New advances in digital printing technology offer major opportunities for manufacturing & industry
by 42T's Dr Peter Brown, Director of Industrial
From the decoration of vehicles through to the printing of textiles, and from packaging to printed electronics, there is hardly an industry that won't be positively affected by the step-change in industrial printing technology. Recent advances in higher viscosity fluids are set to drive adoption into new industrial applications with manufacturers now able to tap into a wealth of opportunities.
The possibilities of better product customisation, sustainability and lower costs in manufacturing and industry will mean huge commercial advantages across many sectors. Previously dominated entirely by analogue deposition processes, new printing technology is the key to unlocking potential across the board.
Our manufacturing and industrial expert, Peter Brown, provides a snapshot of just a few applications where he sees the biggest impacts will be made ranging from additive manufacturing (3D printing) to transport decoration, textiles to packaging, security printing as well as printed electronics, all areas where these advances are due to have significant commercial impact.
First, some background
Digital printing - most commonly, industrial inkjet - has become a resounding success story over the past 30 years and is now an indispensable tool in many applications.
Decoration of all sorts of substrates is an obvious area of success, including ceramic tile, paper, plastic, glass, metal and textile, to name a few. More recently, inkjet has been used in additive manufacturing applications.
The technical benefits of industrial inkjet are obvious: the ability to print additively in a drop-on-demand manner provides huge flexibility and greater sustainability through reduced use of inks than conventional printing.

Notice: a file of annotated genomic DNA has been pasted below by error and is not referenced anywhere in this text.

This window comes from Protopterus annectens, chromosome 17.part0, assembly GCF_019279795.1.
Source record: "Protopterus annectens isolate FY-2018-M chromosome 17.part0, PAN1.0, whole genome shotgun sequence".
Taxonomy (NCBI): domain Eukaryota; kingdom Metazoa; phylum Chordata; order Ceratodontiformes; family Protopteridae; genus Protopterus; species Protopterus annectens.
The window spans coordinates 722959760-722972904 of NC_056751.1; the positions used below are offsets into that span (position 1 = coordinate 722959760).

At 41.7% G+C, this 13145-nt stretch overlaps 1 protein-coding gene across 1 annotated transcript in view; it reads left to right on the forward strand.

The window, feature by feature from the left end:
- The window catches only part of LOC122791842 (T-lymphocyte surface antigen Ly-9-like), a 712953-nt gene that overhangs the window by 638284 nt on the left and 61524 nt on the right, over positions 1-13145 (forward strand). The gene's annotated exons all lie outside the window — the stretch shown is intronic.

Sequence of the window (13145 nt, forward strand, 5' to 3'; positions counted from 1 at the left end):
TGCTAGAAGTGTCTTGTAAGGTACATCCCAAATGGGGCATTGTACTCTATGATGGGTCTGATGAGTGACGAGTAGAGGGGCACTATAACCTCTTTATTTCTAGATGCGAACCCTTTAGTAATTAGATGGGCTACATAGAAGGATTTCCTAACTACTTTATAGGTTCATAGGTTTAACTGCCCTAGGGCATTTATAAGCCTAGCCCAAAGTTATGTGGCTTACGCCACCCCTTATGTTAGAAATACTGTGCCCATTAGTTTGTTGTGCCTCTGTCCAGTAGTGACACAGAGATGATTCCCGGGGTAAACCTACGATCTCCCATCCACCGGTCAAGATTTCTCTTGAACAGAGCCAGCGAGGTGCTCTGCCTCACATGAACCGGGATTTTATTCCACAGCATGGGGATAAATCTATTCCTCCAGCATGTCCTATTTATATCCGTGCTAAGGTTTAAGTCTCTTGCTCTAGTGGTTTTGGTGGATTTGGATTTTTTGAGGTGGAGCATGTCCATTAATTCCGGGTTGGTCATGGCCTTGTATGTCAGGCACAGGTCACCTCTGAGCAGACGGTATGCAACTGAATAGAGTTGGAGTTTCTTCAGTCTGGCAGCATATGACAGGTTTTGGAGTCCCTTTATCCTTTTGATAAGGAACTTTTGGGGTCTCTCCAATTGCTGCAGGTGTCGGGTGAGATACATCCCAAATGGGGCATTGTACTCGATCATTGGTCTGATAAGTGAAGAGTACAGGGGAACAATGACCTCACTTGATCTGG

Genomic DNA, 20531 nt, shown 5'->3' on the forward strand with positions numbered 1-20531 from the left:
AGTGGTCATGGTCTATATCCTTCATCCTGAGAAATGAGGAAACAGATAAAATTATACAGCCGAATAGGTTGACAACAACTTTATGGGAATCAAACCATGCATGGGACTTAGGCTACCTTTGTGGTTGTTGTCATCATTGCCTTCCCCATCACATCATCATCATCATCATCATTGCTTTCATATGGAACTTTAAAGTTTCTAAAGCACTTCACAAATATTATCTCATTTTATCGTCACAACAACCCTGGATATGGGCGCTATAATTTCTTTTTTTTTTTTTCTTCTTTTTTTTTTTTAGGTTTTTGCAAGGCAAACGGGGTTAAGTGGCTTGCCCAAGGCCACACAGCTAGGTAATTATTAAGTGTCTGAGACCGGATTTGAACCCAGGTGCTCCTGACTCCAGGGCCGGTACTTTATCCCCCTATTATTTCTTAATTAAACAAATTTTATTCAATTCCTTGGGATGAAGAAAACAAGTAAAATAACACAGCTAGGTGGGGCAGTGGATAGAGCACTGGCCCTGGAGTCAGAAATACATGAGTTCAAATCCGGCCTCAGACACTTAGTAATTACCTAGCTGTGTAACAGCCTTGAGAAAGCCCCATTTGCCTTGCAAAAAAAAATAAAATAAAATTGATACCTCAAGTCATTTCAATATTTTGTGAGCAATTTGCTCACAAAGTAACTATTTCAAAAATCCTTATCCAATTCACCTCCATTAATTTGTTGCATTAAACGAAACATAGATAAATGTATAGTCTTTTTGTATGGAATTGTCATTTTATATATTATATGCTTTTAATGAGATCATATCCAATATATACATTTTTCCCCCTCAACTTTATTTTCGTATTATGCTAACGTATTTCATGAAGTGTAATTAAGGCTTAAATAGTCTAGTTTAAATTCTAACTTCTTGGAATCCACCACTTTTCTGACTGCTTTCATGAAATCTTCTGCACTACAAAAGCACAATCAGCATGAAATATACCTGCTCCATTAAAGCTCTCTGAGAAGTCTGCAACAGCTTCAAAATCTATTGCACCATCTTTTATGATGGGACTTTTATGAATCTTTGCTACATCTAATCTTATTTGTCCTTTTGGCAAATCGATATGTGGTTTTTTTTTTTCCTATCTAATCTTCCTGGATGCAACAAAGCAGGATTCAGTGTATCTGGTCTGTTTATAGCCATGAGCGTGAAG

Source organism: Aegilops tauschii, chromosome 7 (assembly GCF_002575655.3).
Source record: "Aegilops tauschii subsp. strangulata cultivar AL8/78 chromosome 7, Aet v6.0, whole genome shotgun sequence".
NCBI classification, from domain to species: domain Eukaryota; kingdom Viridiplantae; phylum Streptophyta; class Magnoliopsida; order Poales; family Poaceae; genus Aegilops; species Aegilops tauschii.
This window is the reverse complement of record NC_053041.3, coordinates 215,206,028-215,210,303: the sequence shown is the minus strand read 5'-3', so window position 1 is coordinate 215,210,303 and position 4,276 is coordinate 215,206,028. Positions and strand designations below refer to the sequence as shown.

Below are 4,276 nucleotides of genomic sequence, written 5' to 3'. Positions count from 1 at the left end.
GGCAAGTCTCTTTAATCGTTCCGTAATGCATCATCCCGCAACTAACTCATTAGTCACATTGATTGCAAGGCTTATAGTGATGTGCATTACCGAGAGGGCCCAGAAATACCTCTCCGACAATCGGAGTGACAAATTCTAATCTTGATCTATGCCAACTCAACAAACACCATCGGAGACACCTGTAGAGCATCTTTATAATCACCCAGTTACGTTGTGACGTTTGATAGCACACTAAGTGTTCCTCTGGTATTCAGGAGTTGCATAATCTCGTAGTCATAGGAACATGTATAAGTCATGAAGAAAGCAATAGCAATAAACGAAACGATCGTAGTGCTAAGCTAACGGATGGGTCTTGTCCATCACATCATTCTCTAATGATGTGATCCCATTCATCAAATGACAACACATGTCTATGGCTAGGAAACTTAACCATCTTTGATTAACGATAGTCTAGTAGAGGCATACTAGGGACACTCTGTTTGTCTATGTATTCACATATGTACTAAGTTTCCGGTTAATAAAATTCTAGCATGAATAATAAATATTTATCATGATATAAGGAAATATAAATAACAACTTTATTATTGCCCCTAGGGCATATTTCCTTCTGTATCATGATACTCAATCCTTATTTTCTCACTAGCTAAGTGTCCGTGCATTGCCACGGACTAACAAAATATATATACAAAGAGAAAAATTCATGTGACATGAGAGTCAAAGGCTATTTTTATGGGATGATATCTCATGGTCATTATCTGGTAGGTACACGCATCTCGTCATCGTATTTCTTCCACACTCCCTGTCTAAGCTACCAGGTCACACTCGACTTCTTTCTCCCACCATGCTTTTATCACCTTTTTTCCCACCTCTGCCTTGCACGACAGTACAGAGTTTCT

Nevertheless, the penetration of inkjet into many valuable markets and applications has been prevented by well-known restrictions on the types of fluids that can be ejected, the most significant of which is that the viscosity must be kept low - typically below 30 cP, in some cases even less.
This limitation has a profound effect on the chemistry of the fluid that can be ejected and is why inkjet was restricted in its adoption to only a few applications. Functional fluids – fluids that have useful properties beyond simply colouration – usually require ingredients that cause the viscosity to increase well beyond 30 cP.
For example, paints and inks may have similar pigments in them, but paints include binders, crosslinking agents, adhesion promoters and the like that transform the fluid into the highly functional, more viscous liquid with which we are all familiar.
Higher viscosity fluids also provide other advantages. For example, they stabilise higher density particles which further expands the range of fluids that can be ejected. Higher viscosity fluids also allow higher solids loading, by reducing the volume of carrier fluid required to attain a printable viscosity.
Given that ink costs are often the highest contribution to the total cost of a printed object, this is a significant saving. This has been the situation since the inception of industrial inkjet in the early 1990s. Until now.
Recent higher viscosity ink advances
Recently, Xaar launched its 2002 printheads that take advantage of improved manufacturing processes to provide high quality, reliable printing and coating at a reasonable cost. The head has a through-flow ink path, exhibits high uniformity and incorporates Xaar’s High Laydown Technology, all of which means it is ideally suited to a wide range of industrial applications.
Arguably of greatest significance, Xaar has demonstrated that these printheads, thanks to its Ultra High Viscosity Technology, are capable of printing inks exhibiting viscosities of up to 100 cP. Furthermore, these heads can tolerate elevated temperatures which means the room temperature viscosity could be even higher, perhaps 100s cP, depending on the fluid.
In a further recent advance, last year Xaar also launched its Aquinox printhead which means that not only can Xaar technology cope with high viscosity inks, but it is also compatible with aqueous carriers. This lifts a further significant restriction on the formulation of inks.